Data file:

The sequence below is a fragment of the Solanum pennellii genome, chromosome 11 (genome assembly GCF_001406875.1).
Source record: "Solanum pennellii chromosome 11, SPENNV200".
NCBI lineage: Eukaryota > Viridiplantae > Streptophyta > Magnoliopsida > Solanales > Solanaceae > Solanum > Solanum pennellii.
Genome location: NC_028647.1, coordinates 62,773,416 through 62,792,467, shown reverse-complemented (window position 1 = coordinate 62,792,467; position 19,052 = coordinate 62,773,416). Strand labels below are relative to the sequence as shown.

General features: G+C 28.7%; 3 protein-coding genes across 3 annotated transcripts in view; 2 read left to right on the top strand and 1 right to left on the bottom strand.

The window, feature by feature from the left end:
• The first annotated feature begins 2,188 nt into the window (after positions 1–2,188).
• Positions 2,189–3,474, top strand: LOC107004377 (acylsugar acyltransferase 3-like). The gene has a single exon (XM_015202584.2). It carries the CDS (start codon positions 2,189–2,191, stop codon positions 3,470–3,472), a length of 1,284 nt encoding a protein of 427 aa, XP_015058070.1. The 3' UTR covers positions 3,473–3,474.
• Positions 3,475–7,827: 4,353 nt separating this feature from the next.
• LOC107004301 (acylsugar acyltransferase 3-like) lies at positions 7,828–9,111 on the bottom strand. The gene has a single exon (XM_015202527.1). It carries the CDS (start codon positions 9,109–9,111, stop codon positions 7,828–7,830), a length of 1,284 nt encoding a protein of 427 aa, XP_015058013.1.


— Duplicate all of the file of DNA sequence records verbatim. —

The sequence below is a fragment of the Solanum pennellii genome, chromosome 11 (genome assembly GCF_001406875.1).
Source record: "Solanum pennellii chromosome 11, SPENNV200".
NCBI lineage: Eukaryota > Viridiplantae > Streptophyta > Magnoliopsida > Solanales > Solanaceae > Solanum > Solanum pennellii.
Genome location: NC_028647.1, coordinates 62,773,416 through 62,792,467, shown reverse-complemented (window position 1 = coordinate 62,792,467; position 19,052 = coordinate 62,773,416). Strand labels below are relative to the sequence as shown.

General features: G+C 28.7%; 3 protein-coding genes across 3 annotated transcripts in view; 2 read left to right on the top strand and 1 right to left on the bottom strand.

The window, feature by feature from the left end:
• The first annotated feature begins 2,188 nt into the window (after positions 1–2,188).
• Positions 2,189–3,474, top strand: LOC107004377 (acylsugar acyltransferase 3-like). The gene has a single exon (XM_015202584.2). It carries the CDS (start codon positions 2,189–2,191, stop codon positions 3,470–3,472), a length of 1,284 nt encoding a protein of 427 aa, XP_015058070.1. The 3' UTR covers positions 3,473–3,474.
• Positions 3,475–7,827: 4,353 nt separating this feature from the next.
• LOC107004301 (acylsugar acyltransferase 3-like) lies at positions 7,828–9,111 on the bottom strand. The gene has a single exon (XM_015202527.1). It carries the CDS (start codon positions 9,109–9,111, stop codon positions 7,828–7,830), a length of 1,284 nt encoding a protein of 427 aa, XP_015058013.1.